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California’s decision to roll back key elements of its phased reopening underscored the continued risks posed by the coronavirus’ relentless spread, which is ripping through Sun Belt at an alarming rate.
The global pandemic has surged to more than 13 million Tuesday, while the U.S. climbs toward 3.4 million cases. In the past week, global cases have been increasing by roughly 200,000 per day, evidence the outbreak is accelerating its spread.
The spread prompted the Golden State on Monday to reverse its reopening plans, barring indoor dining, bars and movie theaters. Amid a furious debate about whether its feasible to reopen schools for the upcoming fall session, several counties — including hard-hit Los Angeles — have adopted distance learning for the school year, given that the virus shows no signs of waning.
Dr. Jennifer Ellice, an emergency physician in Los Angeles, told Yahoo Finance Tuesday the shift to distance learning was the right one, even as some health and education experts argue that children should be in school.
“If we had the pandemic under better control, if we had used the first shutdown to get effective contact tracing...if we had used it to decrease the number of infections, I think I would have felt more comfortable,” Ellice said.
The seemingly relentless spike in new COVID-19 diagnoses is shifting attention to testing and equipment shortages in heavily impacted states, and forcing some regions to revert to strict social distancing measures. Cases are surging in Texas and Florida, with the latter having reported over 10,000 cases daily.
The Lone Star state’s hospital system is teetering on the brink of being swamped. In an interview with IHS Markit, Houston Mayor Sylvester Turner warned that COVID-19 is now moving “at a much faster rate” than it did during the early stages of its U.S. appearance.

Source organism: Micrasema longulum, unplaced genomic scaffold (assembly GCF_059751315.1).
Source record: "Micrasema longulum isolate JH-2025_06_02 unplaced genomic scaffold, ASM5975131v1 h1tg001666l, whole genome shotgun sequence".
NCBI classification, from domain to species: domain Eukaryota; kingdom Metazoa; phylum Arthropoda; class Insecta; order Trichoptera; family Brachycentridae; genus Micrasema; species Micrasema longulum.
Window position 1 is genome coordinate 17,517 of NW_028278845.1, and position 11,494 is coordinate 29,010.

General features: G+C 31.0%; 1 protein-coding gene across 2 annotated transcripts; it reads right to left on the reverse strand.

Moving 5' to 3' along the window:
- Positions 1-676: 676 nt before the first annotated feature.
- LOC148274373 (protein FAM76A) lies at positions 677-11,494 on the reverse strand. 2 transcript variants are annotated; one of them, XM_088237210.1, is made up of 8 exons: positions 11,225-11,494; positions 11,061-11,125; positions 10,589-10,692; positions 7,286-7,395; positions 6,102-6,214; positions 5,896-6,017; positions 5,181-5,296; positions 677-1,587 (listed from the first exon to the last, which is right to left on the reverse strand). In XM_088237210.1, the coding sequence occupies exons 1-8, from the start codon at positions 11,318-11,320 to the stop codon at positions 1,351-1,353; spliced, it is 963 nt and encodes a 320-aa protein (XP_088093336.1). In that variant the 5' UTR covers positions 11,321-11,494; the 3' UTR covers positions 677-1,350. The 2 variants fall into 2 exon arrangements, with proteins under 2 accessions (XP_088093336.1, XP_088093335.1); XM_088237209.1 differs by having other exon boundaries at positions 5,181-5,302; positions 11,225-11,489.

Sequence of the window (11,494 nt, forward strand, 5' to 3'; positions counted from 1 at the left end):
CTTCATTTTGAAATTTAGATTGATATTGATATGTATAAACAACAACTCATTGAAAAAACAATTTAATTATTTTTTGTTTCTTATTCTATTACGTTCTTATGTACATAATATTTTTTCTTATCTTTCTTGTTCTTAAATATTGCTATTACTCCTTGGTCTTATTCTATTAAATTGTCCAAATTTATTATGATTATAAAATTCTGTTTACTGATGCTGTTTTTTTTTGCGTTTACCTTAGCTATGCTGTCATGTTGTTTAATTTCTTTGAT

“I advocate a shutdown for a couple of weeks, two to three weeks as a matter of fact, to give us opportunity to take the energy away from this virus,” Turner told IHS.
By contrast, Rhode Island, New York and New Jersey are pushing ahead with reopening, and much of the northeast is trending in a positive direction. New York has implemented a fine on any travelers from Sun Belt states who do not provide contact information and visit from the hard-hit state.
Abroad, a resurgence of cases in Hong Kong forced Disney to shut down the park there once again. Meanwhile Japan is looking at ways to ensure the Olympics take place at the rescheduled time in March 2021 — but possibly less extravagant than usual.
Vaccine race keeps rolling
Globally, the vaccine race continues, even as the U.S. has increased politicizing of all things response related— from withdrawing from the World Health Organization to the federal government heavily investing in vaccines, treatments and boosting domestic production.
On a call with reporters Monday, HHS officials hinted at more support for vaccines and treatments, even though Operation Warp Speed has already announced support for four entities. The officials said small biotechs, large pharmaceutical companies and manufacturers of necessary supplies are all in the mix, in order to ensure greater production of the items needed to curb the outbreak.
The officials added that a vaccine is likely to be available this year, pointing to the start of at least one —Moderna (MRNA)— and possibly two final-stage clinical trials for candidates this month.
Moderna is slated to begin its Phase 3 trial on July 27.
COVID-19’s effect on health care
The outbreak has impacted health care trends, from unemployment and its impact on insurance to doctors visits and prescription adherence. Some interesting new trends have been uncovered, most notably the disruption in vaccine delivery throughout the world.
However, one company saw an interesting spike in vaccine use early on. SingleCare, a drug discount company, published a report Monday looking at the effect of the coronavirus on drug spending and trends.
According to its findings, flu vaccinations soared 500% year-over-year at the start of the pandemic in late February and early March, supposedly in hopes of preventing COVID-19 that way. Yet ironically, cold and flu medicine purchases declined as quarantine curbed the spread of the flu.
Meanwhile, antidepressants spiked in March and June, likely due to longer-term and mail order prescriptions being filled. Separately, allergy and asthma medications surged — such as inhalers, which were prescribed to treat some COVID symptoms.
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